WASHINGTON (CNN) -- With health care negotiations stalled until Congress comes back from August recess, a top Democratic strategist says President Obama and his party need to seize control of the debate.
President Obama may face a backlash from liberals if a public option is stripped from a final health care bill.
"We need message discipline on the Democratic side," Democratic strategist and CNN contributor Donna Brazile said. "I can't speak for Republicans, but I can tell you, without message discipline, this has been a very difficult, uphill battle for the president."
Obama has spent the past week trying to put out fires sparked after his administration appeared to hedge on support for a government-run public option. Some of the greatest criticism is coming from liberals who are now threatening to vote against any bill that does not include such an option.
At a town hall meeting over the weekend, Rep. Maxine Waters, D-California, implored the president not to drop the public option plan and said his efforts to be bipartisan are futile.
"Yes, we know that you are a nice man, that you want to work with the opposite side of the aisle. But there comes a time when you need to drop that and move forward," she said. "We're saying to you, Mr. President, 'Be tough. Use everything that you've got. Do what you have to do. And we have your back.' "
At town hall meetings held by members of Congress in the past few weeks, angry voters have voiced concerns about government involvement in health care. Some have even resorted to violence and vocal anger. Watch more on the public option debate »
New York Times columnist Paul Krugman, a liberal economist and Nobel Prize winner, said Monday that the debate over the public option is "dismaying in some ways."
"Perhaps the most depressing aspect for progressives, however, has been the extent to which opponents of greater choice in health care have gained traction -- in Congress, if not with the broader public -- simply by repeating, over and over again, that the public option would be, horrors, a government program," he wrote.
Conservative Democrats may soon hear more from liberals and progressives angry about the idea of dropping the public option.
This week, Obama's grass-roots volunteer network, known as Organizing For America, is urging its members to to show up at town halls and rally near local congressional offices.
But in Washington, talk of a Democratic civil war over the public option is weighing down the debate.
"I think the president has a very important responsibility here, and it's Democrats fighting Democrats," Republican consultant and CNN contributor Ed Rollins said Monday. "It's progressive Democrats versus 'Blue Dog' Democrats."
House Speaker Nancy Pelosi, D-California, also indicated last week that a public option is a must. "There is no way I can pass a bill in the House of Representatives without a public option," she told an audience in her home district in San Francisco.
So far, the public option has been cleared by three committees in the House as well as by the Senate Health, Education, Labor and Pensions Committee.
But House Majority Leader Steny Hoyer, D-Maryland, told reporters Friday on a conference call, "As I've said in the past, I'm for a public option, but I'm also for passing a bill. ... But, you know, we'll have to see, because there are many other aspects of the bill as well."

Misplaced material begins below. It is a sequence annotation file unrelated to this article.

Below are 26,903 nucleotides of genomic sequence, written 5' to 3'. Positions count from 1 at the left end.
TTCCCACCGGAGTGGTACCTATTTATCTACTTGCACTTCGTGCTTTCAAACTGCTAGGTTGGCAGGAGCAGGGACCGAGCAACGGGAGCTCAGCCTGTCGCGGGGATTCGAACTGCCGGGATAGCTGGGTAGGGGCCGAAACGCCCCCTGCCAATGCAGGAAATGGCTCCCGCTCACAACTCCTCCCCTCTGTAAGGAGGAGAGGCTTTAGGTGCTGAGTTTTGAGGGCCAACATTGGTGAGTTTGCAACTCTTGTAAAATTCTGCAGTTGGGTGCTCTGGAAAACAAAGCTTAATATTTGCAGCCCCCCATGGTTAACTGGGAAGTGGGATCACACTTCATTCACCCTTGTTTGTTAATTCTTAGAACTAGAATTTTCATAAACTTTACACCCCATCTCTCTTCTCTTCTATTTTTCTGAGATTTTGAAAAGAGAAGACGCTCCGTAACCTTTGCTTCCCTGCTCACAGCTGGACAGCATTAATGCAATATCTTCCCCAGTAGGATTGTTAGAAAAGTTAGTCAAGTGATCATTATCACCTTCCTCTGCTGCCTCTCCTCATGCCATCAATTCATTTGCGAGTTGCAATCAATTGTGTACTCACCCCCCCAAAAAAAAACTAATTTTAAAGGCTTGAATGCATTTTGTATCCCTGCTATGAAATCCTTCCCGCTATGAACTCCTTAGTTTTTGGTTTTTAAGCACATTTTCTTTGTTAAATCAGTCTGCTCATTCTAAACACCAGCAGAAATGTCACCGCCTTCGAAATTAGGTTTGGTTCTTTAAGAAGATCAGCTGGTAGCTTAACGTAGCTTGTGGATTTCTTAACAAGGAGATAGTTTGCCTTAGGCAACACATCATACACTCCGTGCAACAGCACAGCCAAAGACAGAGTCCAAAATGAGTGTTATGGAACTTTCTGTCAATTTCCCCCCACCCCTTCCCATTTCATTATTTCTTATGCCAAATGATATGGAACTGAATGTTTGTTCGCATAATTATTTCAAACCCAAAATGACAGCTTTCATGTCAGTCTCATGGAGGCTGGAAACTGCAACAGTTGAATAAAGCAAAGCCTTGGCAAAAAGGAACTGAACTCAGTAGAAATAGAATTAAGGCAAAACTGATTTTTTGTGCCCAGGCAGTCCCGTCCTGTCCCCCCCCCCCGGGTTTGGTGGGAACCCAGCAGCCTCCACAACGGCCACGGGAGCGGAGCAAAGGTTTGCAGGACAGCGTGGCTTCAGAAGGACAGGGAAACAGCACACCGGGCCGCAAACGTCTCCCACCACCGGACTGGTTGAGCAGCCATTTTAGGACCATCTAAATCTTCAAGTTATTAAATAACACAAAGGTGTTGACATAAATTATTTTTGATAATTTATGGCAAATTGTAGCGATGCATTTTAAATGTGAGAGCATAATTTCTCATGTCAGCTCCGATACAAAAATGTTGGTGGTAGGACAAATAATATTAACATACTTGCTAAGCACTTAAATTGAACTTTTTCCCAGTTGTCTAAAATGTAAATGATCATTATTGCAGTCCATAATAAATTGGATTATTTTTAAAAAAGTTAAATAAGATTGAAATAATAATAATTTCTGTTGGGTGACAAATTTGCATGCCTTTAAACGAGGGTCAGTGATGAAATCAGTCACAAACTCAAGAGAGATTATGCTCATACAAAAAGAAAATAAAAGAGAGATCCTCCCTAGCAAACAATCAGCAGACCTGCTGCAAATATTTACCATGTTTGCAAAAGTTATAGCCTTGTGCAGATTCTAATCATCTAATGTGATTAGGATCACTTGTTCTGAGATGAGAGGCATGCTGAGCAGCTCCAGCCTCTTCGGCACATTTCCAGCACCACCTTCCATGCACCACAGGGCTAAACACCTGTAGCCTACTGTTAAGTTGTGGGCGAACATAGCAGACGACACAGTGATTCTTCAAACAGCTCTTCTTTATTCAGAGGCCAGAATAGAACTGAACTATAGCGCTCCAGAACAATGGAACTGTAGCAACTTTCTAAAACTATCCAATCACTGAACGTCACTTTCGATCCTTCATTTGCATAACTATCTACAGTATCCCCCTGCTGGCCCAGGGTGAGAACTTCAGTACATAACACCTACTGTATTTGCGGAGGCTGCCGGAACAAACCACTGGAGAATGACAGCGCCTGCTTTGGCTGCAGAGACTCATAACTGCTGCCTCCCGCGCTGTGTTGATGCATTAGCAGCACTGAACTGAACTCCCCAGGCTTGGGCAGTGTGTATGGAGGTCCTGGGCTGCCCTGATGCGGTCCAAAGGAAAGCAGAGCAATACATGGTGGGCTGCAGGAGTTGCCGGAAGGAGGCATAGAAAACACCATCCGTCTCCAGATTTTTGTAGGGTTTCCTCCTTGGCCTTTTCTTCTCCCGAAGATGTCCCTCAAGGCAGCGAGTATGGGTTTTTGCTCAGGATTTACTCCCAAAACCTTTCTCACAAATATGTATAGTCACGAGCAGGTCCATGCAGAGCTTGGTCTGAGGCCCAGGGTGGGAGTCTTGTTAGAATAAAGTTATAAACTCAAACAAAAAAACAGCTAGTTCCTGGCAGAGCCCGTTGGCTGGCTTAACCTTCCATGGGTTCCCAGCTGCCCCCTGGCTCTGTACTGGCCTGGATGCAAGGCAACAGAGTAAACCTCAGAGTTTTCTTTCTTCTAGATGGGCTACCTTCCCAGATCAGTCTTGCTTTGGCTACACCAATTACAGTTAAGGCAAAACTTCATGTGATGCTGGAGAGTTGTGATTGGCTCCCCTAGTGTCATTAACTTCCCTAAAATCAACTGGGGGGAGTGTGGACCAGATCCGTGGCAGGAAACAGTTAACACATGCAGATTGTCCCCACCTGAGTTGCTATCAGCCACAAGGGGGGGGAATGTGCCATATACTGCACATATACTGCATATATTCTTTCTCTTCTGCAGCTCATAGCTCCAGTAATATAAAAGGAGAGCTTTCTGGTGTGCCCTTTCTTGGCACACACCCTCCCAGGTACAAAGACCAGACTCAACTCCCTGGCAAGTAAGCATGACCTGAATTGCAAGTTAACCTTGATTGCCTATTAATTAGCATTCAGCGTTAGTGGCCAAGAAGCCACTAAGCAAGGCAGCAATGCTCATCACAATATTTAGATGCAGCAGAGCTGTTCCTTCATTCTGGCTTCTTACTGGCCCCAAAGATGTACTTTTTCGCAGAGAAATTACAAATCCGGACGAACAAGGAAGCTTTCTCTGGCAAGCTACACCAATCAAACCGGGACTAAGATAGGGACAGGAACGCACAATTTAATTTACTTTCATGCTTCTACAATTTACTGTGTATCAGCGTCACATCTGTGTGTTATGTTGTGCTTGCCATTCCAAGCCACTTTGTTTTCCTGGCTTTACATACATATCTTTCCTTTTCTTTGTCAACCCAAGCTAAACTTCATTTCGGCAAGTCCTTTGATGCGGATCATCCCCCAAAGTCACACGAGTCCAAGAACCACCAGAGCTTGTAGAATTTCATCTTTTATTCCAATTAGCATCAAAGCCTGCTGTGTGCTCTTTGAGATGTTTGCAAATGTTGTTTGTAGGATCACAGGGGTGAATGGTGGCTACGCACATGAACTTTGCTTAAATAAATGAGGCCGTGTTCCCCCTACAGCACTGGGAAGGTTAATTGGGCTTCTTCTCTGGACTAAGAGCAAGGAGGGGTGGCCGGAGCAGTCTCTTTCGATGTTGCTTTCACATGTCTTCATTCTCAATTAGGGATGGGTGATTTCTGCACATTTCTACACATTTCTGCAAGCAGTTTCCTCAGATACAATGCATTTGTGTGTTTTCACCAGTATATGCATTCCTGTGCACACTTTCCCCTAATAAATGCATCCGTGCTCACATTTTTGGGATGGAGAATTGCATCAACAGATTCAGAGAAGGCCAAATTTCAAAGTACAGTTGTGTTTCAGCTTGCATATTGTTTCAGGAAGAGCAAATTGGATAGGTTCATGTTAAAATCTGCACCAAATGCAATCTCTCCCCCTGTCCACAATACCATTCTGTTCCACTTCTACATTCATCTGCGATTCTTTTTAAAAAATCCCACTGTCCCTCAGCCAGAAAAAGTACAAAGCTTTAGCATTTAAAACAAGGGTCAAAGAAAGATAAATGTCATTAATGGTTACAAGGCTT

After Hoyer's conference call, an aide told CNN that the majority leader is in full agreement with the speaker about the need for a public option, and that a health reform bill will be hard to pass in the House without one.
And with the president vacationing in Martha's Vineyard, the tide may be turning against the public option idea.
"I'm afraid we've got to think about putting a lot of that off until the economy's out of recession. There's no reason we have to do it all now," Sen. Joe Lieberman, a Connecticut independent, said on CNN's State of the Union on Sunday.
Also on Sunday, Sen. John McCain, R-Arizona, said that "one of the fundamentals for any agreement would be that the president abandon the government option." Watch more senators weigh in »
Meanwhile, a bipartisan group of six negotiators on the Senate Finance Committee -- the last committee that needs to clear health care legislation before it can be taken up on the Senate floor -- is aiming for bipartisanship and another viable option.
Sen. Chuck Schumer, D-New York, told NBC's "Meet the Press" that the group prefers "a bipartisan approach."
But, Schumer said, "We are now looking at the alternatives because it's looking less and less likely that ... the Republican leadership in the House and Senate will want to go for a bipartisan bill."
One of the alternatives is a parliamentary tactic known as reconciliation, which requires only a simple majority and can pass with only 51 votes, instead of the 60 needed to break a filibuster.
That option is infuriating some Republicans.
"That is really sort of denying democracy," Rep. Paul Ryan of Wisconsin told "Fox News Sunday."
Sen. Orrin Hatch, R-Utah, told NBC that the tactic "would be an abuse of the process."
A top Democrat has also expressed concern about the idea.
Sen. Kent Conrad, one of the Democrats working on a bipartisan bill, said Sunday that using reconciliation "does not work very well."
"When you examine the way reconciliation works, it was designed solely for deficit reduction. ... It never contemplated substantive legislation," he told CBS' "Face the Nation."
But any notion of a bipartisan bill is implausible, a former Clinton administration official said Monday.
"It is a myth that this administration ever thought that they'd get any Republican support for this," said James Carville, a CNN contributor and Democratic strategist.
"Let's wake up ... we're not transcending anything."
CNN's Jim Acosta and Alex Mooney contributed to this report.
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